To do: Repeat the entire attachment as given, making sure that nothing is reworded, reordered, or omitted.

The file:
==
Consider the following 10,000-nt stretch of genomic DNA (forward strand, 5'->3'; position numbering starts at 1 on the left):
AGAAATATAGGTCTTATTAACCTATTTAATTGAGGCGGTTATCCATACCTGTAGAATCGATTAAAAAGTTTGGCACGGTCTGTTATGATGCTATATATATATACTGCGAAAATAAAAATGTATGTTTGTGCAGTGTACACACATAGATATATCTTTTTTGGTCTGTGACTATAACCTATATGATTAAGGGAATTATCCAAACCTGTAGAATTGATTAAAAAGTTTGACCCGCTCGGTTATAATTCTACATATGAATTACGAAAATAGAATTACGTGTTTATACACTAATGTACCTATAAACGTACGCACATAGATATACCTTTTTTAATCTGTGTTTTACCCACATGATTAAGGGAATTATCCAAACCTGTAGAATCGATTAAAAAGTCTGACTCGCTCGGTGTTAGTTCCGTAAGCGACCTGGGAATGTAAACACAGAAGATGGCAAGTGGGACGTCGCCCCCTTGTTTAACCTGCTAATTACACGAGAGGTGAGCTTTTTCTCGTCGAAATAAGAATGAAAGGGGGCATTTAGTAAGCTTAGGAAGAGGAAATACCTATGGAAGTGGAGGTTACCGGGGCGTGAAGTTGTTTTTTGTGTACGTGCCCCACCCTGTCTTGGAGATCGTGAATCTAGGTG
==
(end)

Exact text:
Consider the following 10,000-nt stretch of genomic DNA (forward strand, 5'->3'; position numbering starts at 1 on the left):
AGAAATATAGGTCTTATTAACCTATTTAATTGAGGCGGTTATCCATACCTGTAGAATCGATTAAAAAGTTTGGCACGGTCTGTTATGATGCTATATATATATACTGCGAAAATAAAAATGTATGTTTGTGCAGTGTACACACATAGATATATCTTTTTTGGTCTGTGACTATAACCTATATGATTAAGGGAATTATCCAAACCTGTAGAATTGATTAAAAAGTTTGACCCGCTCGGTTATAATTCTACATATGAATTACGAAAATAGAATTACGTGTTTATACACTAATGTACCTATAAACGTACGCACATAGATATACCTTTTTTAATCTGTGTTTTACCCACATGATTAAGGGAATTATCCAAACCTGTAGAATCGATTAAAAAGTCTGACTCGCTCGGTGTTAGTTCCGTAAGCGACCTGGGAATGTAAACACAGAAGATGGCAAGTGGGACGTCGCCCCCTTGTTTAACCTGCTAATTACACGAGAGGTGAGCTTTTTCTCGTCGAAATAAGAATGAAAGGGGGCATTTAGTAAGCTTAGGAAGAGGAAATACCTATGGAAGTGGAGGTTACCGGGGCGTGAAGTTGTTTTTTGTGTACGTGCCCCACCCTGTCTTGGAGATCGTGAATCTAGGTG